cross with sun behind it


 April 8, 2017


I’ve long had a love-hate relationship with Holy Week. The richness of the liturgies and readings, the drama, the opportunity to stop what we are doing, put ordinary life on hold, in order to reflect more fully on the great mysteries of our faith–I love this. The work of making this happen liturgically, all of the details and special preparation I both loved and hated as it was a tremendous drain not only on my physical energy, but spiritual energy. How hard to live with those readings from Scripture, to live through that final week in Jesus’ life, through his death, over and over again. There is a richness that is inspiring, yet exhausting.

Aren’t moments of passion, high intensity, like this? Even amidst the sorrow of death there is an opportunity for bonding as a community. There is the telling of stories and sharing of laughter even as we grieve. It is a gift to us during times of trial, a gift and blessing that carries us through these times. Also a source of memories.

The death of a loved one becomes the family reunion, when members gather from near and far to remember. Holy Week is a great family reunion for the church. A chance for us to gather in the parish church and diocesan church, at the cathedral, a chance to gather as a world church in the one celebration of Holy Thursday and Good Friday and the Easter Vigil. All of us throughout the world praying the same prayers, following the same ritual, within the same time frame although separated by time zones. There is a power in this.

Palm Sunday starts with the challenge of going from a celebratory tone as we re-enact Jesus triumphal entry into Jerusalem with palms, gathering outside and clumsily making our way into the building to be greeted by the somber tone of Isaiah, the suffering servant song and the reading of the Passion. No matter how well planned and orchestrated, it is simply not possible to move such a large group of Catholics from outdoors to indoors in procession without gaps in the singing and some messiness. But that’s okay, life is messy and liturgy reflects life.

Perhaps those cultures where processions are more prominent manage this better than my own experience. It’s such a contrast to come in from outside, on sun-drenched, or even rainy days, amidst laughter as we try to move everybody, young and old alike inside, and then to hear the words of Isaiah. But then what a contrast from Jesus’ reception into Jerusalem to his final day. The words of the congregation, “crucify him, crucify him,” are a stark reminder of the fickleness of life.

This day is followed by three days of relative quiet in preparation for the Big Three–the Triduum. The Chrism Mass on Thursday is where Catholics gather as a diocesan church. The oils that will be used in the Easter rites of baptism and confirmation and the oil for anointing the sick are blessed by the bishop and distributed to representatives from all of the churches in the diocese.

Then that night the parish church gathers for the celebration of the Lord’s Supper. Another difficult service to celebrate well. The air is one of celebration, remembering Jesus’ last meal on this earth, but looming in the background is the knowledge of what is to come. How little did the apostles suspect what was to come as they drank the ritual cups of wine that were part of their Passover celebration, yet Jesus was aware of what the night would bring. They celebrated this one last meal together as Jesus taught about service through washing their feet. The re-enactment of this is a central part of the service which starts with the entrance procession with the oils from the Chrism Mass. The celebratory tone of the service shifts abruptly at the end as the Eucharist is removed from the church to the somber tunes of Tantum Ergo and the smell of incense. The Eucharist is placed in a special place outside of the church and individuals keep watch through the night.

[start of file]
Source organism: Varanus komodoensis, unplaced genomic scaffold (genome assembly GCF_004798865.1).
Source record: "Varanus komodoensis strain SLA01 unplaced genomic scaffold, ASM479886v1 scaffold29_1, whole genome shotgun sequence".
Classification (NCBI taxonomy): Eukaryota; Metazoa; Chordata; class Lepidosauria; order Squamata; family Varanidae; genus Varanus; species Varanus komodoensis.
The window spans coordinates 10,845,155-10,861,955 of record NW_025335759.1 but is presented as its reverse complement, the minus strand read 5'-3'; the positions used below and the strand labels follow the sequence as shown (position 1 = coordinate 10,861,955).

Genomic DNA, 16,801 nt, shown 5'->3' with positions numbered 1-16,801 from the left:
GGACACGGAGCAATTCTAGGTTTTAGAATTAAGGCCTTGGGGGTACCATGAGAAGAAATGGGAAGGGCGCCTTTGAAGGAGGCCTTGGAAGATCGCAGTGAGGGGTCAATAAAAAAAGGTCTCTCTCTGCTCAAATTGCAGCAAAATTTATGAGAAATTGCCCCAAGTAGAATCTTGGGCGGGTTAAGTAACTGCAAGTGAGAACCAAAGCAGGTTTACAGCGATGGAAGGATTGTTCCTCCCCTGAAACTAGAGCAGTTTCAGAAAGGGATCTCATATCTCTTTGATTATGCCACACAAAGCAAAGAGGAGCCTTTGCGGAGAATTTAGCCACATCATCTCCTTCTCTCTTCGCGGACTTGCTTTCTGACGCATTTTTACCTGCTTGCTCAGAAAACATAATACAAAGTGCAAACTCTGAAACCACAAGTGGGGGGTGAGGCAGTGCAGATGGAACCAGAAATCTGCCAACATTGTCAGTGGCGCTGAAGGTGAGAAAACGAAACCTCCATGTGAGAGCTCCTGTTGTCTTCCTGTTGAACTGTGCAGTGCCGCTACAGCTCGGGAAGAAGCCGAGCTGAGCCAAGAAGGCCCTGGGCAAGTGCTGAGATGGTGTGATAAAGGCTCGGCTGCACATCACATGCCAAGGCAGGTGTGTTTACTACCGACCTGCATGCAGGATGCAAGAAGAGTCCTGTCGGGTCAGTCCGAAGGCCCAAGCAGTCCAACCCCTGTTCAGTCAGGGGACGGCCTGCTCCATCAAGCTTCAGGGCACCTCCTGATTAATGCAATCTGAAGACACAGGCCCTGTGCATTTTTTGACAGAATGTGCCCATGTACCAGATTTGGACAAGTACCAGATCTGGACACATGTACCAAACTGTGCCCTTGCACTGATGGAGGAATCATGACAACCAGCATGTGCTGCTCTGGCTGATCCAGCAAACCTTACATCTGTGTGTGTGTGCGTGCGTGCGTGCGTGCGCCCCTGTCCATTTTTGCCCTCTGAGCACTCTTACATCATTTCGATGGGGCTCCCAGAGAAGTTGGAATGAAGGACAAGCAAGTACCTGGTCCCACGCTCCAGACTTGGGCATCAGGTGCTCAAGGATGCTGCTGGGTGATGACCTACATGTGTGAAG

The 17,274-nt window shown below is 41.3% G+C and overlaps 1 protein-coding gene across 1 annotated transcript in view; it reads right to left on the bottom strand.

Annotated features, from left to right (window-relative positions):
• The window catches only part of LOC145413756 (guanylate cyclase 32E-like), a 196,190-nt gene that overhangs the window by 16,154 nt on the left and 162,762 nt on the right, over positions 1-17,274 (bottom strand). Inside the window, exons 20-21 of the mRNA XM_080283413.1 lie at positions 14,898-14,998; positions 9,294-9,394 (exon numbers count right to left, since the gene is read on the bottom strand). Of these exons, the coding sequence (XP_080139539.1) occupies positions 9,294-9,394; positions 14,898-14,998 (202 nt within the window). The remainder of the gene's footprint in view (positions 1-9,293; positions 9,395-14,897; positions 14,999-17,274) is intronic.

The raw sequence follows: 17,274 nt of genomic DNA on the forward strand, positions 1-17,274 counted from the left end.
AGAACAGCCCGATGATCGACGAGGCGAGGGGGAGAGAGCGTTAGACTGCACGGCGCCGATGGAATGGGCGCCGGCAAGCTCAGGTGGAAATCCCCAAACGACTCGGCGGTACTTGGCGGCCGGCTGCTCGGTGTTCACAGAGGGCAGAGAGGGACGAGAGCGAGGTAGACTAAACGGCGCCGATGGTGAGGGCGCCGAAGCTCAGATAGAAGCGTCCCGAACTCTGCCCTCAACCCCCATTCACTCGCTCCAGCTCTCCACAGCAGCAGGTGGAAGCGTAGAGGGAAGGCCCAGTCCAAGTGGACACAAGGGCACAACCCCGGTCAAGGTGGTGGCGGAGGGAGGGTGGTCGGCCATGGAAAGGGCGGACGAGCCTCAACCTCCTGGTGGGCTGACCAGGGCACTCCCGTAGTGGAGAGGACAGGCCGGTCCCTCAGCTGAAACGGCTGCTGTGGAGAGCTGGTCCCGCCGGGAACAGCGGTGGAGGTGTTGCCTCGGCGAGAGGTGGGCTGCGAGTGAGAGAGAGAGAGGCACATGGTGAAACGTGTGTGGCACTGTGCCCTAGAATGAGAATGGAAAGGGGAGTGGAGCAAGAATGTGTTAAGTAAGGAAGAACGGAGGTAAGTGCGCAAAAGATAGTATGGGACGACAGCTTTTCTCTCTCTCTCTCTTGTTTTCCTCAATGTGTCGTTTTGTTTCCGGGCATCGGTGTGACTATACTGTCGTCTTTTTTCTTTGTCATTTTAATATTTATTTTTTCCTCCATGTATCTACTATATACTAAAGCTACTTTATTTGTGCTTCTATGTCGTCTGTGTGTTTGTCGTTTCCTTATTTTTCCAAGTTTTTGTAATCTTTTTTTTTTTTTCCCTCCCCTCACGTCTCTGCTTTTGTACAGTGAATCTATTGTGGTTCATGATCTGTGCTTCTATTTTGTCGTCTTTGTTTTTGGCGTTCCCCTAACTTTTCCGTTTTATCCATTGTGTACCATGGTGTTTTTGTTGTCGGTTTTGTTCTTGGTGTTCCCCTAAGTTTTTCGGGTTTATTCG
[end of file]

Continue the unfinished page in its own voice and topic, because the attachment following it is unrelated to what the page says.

Good Friday, so simple in its starkness. No mood changes to set, just the one somber mood of the passion. The solemn entrance of the celebrants and their prostration on the floor is a reminder that today is like no other day. It’s a sign of great sorrow and penitence. The sorrow continues with the readings, this time the Passion narrative from John, followed by prayers for the world, the adoration of the cross as people come forward and humbly acknowledge the cross upon which Jesus died with a kiss, then communion from hosts consecrated the previous night.

Nowhere in the world is the Mass celebrated on Good Friday. All of the consecrated hosts are consumed, save one or two kept by the priest in case they are needed for someone dying. The tabernacle door remains open and Jesus, in the form of the Eucharist, is no longer present in the church until the Easter Vigil. Then the Easter fire is started, the Easter candle lit and we listen to the saving history of God, welcome new members into the church community and once again celebrate the Mass, inviting Jesus back into our churches in the form of Eucharist.

The drama and pageantry are tremendous when done well. Each year we truly die with Jesus in order to be born with him again in the resurrection on Easter!

The readings and liturgies of Holy Week are just too rich to be relegated to one meditation for each day. The Passion narratives of the four Gospels, Jesus last words, the suffering servant songs of Isaiah, the Lord’s Supper and the retelling of salvation history all warrant a book of their own, much less a chapter. And so I will allow myself license to write several meditations for each day or reading as the Spirit leads.

May you experience the passion of this week; may you die with Christ in order to live with Christ.


This post is part of a series of reflections on the Church year.   click here to follow blog

Leave a Reply

This site uses Akismet to reduce spam. Learn how your comment data is processed.